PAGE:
p.s. Sorry about the typos... :-(
Awesome post BB!!
I was one of the women who had very dense breasts but was ER/PR positive 90%.
I was told that dense breasts do increase the risk for breast cancer and as evidenced with my invasive lobular carcinoma, it hid it very well.
Hopefully this study they did will get insurance companies to open their tight wallets to allow women with dense breasts to get MRI's for diagnostic purposes. :)
As always excellent research bb...
Thank you so much!!
Don't worry about the typos...we all do that,especially me! LOL
To clarify the initial information, radiologists use the following categories to rate breast density:
Breast Imaging Lexicon
Mammographic Breast Composition
Mammographic breast composition is described as follows:
1. The breast is almost entirely fat (less than 25% glandular)
2. Scattered fibroglandular densities (25-50%)
3. Heterogeneously dense breast tissue (51-75%)
4. Extremely dense (greater than 75% glandular)
About 4 out of 5 women are rated 2 or 3, and only about 10% a 1 and 10% a 4. (These scores are only estimates, however, based on the radiologists' observations of the images, not by precise measurements.)
Apparently it is the "extremely dense" tissues that carries the additional BC risks reported above.
After menopause, the dense fibroglandular tissue tends to be replaced by fatty tissue, but older women who take hormones may still have dense breasts, because the hormones keep the tissue more like that in pre-menopausal breasts. This is one reason to talk to your doctor about limiting hormone replacement therapy.
How can you get your Dr. to refer you for either an MRI or entire breast ultrasound? I have been asking for one or the other for at least the last 3 years, as my report always comes back with "dense" or "Heterogeneously dense". I go for my annual mammo next week and wonder how you get either done. thanks
The squeeky wheel always get the grease. The better the argument for it the more the likelihood you'll get it.
When I found out I had to have a biopsy (his words to me were immediately or sooner!) I asked the gal doing the ultrasound to please also image me other breast and she said there weren't orders for that. I looked at her and said look, you and I know I've got breast cancer and the biopsy will prove that but I need to know if my other breast is clear. She did to the ultrasound for me.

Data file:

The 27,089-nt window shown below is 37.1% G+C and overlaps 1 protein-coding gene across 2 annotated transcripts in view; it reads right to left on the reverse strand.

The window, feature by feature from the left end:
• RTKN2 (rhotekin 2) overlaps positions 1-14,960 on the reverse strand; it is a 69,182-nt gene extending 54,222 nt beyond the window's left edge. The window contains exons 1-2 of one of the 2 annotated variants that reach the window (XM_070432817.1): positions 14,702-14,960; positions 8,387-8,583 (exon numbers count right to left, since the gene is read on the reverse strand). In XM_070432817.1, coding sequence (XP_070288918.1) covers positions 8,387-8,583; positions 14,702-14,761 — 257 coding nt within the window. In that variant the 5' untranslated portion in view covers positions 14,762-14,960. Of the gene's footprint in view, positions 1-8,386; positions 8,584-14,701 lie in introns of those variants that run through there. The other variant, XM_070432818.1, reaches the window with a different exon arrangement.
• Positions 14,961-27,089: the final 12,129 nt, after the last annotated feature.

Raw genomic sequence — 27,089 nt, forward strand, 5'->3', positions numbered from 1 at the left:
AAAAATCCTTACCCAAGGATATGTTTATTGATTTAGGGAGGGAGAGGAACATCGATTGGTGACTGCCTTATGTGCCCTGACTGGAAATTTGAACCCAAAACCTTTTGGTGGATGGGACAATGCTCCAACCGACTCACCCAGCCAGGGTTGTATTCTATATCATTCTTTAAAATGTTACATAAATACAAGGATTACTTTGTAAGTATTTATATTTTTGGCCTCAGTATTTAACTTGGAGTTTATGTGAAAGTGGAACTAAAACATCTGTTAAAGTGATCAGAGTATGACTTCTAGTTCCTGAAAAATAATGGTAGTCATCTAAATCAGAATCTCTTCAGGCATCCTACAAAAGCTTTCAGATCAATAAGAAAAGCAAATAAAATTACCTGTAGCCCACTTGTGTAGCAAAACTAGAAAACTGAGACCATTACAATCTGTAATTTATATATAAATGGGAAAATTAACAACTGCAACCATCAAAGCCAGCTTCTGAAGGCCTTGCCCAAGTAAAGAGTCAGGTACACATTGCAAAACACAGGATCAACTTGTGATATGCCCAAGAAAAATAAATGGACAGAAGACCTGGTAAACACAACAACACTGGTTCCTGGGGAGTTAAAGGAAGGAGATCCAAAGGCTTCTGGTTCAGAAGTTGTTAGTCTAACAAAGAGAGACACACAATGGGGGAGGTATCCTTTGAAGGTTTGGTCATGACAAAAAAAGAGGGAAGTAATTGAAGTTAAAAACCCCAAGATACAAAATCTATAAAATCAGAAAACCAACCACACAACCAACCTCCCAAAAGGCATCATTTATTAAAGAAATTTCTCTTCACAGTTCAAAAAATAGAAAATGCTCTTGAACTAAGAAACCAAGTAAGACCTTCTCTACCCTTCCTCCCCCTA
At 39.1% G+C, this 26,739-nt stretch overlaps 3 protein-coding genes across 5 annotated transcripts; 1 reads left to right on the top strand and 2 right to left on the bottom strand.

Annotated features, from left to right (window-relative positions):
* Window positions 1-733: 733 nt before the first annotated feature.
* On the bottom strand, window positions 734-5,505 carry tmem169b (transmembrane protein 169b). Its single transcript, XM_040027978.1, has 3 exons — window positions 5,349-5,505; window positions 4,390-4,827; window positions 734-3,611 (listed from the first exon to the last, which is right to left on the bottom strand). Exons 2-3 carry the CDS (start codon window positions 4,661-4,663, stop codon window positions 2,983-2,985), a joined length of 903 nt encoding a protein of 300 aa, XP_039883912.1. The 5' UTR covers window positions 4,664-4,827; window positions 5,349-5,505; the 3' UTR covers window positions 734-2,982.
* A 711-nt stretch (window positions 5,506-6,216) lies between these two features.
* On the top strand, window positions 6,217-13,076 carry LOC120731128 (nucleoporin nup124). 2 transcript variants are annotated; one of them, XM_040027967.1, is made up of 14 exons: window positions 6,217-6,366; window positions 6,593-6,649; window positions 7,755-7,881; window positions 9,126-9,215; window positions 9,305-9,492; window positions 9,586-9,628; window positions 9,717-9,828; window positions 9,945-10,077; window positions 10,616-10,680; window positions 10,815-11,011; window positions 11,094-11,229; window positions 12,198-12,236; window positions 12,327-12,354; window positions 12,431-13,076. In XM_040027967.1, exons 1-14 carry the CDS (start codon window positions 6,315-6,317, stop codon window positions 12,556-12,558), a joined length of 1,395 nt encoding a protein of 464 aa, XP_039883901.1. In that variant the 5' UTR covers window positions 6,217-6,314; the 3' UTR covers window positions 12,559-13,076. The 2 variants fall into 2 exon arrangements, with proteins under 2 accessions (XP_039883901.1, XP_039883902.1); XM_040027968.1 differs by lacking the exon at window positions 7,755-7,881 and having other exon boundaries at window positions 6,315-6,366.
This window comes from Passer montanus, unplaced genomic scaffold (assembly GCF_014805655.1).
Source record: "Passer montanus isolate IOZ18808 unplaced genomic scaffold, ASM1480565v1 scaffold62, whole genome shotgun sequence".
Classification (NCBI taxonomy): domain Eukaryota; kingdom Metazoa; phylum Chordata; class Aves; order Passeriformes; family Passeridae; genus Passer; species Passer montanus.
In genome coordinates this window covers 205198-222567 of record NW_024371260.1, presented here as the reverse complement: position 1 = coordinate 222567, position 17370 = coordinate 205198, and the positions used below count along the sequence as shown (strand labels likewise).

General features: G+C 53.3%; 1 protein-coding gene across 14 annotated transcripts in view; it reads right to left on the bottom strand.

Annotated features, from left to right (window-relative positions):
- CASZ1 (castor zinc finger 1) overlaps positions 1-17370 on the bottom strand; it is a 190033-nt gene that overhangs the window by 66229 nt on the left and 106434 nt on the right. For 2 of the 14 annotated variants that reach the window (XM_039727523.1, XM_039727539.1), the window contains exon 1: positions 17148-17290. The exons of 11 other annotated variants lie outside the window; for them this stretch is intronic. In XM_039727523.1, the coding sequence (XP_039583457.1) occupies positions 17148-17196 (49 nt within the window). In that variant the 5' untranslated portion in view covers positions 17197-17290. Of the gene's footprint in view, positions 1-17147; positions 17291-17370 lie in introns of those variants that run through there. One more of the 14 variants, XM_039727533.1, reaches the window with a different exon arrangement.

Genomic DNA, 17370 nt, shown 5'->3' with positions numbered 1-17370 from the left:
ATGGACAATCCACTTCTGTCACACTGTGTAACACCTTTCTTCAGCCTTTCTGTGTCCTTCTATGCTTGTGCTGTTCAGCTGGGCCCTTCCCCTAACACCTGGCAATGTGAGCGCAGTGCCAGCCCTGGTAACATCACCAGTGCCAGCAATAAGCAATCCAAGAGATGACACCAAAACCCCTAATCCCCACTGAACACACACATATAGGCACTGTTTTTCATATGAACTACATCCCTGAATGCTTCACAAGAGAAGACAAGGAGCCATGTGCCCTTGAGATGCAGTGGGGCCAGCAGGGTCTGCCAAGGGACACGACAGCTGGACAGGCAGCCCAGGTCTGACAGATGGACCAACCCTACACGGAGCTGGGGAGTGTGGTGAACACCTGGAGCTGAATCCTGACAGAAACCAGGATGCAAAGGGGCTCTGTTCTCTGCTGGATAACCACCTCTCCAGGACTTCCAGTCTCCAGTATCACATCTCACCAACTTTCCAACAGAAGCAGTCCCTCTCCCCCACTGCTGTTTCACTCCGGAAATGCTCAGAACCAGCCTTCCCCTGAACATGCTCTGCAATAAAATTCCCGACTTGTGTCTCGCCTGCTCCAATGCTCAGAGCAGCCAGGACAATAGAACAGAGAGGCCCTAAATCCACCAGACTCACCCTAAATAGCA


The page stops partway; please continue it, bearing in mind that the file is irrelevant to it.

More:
Sometimes we have to push push push for what we feel we need. My dense breasts hid a 10 cm mass. There was no lump and the mammogram was clean. I fell into the 15 % of cancers that don't image.
Thanks SO much, bb, for this valuable information. I had heard this before, but I don't think that it was verified with the research at that time. I agree with Sue, that maybe insurance companies need to cover MRI for women with the higher ratings of density. Because of my LCIS, my insurance does cover my MRIs, but I still have a 10% copay which is close to $150 every 6 months. They also refused to cover the CAD services, which I appealed and they denied. I told them my niece's husband is a radiologist and he says CAD review of breast MRIs is the gold standard and no radiologist would review one without it. Besides the fact that my life could be in the balance, I also said finding a cancer early is certainly less costly to them than finding it late. I thought the money issue would sway them, but I was wrong---I still have to pay the $75 charge for it. Fortunately, I have the money for it and it's a small price to pay for my peace of mind, but it's still an extra expense. Women in tighter financial circumstances might not know how to get this service. We just need to keep pushing for the services we need, as Sue said and hoping for the best.